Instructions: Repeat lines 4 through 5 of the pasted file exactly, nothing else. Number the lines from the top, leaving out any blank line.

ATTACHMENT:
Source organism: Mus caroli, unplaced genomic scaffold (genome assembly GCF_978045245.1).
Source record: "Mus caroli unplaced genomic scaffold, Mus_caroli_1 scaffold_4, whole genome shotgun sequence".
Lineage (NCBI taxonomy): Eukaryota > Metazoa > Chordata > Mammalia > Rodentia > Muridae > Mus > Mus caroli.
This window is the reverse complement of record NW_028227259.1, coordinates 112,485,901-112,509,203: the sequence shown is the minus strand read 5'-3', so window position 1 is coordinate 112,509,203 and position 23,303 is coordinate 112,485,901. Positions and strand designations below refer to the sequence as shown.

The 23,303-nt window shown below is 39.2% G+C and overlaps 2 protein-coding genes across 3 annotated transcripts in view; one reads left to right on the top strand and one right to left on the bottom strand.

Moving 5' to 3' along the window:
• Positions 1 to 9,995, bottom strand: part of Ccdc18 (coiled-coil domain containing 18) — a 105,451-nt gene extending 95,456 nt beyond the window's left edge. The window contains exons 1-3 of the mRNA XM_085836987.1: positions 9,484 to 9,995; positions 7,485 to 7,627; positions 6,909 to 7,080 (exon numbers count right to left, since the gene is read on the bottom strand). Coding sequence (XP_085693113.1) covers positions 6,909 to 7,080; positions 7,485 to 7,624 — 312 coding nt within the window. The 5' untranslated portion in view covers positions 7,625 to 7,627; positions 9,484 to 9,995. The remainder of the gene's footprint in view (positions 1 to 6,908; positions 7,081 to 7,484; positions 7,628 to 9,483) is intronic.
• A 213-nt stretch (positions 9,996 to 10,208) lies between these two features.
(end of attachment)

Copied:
This window is the reverse complement of record NW_028227259.1, coordinates 112,485,901-112,509,203: the sequence shown is the minus strand read 5'-3', so window position 1 is coordinate 112,509,203 and position 23,303 is coordinate 112,485,901. Positions and strand designations below refer to the sequence as shown.

The 23,303-nt window shown below is 39.2% G+C and overlaps 2 protein-coding genes across 3 annotated transcripts in view; one reads left to right on the top strand and one right to left on the bottom strand.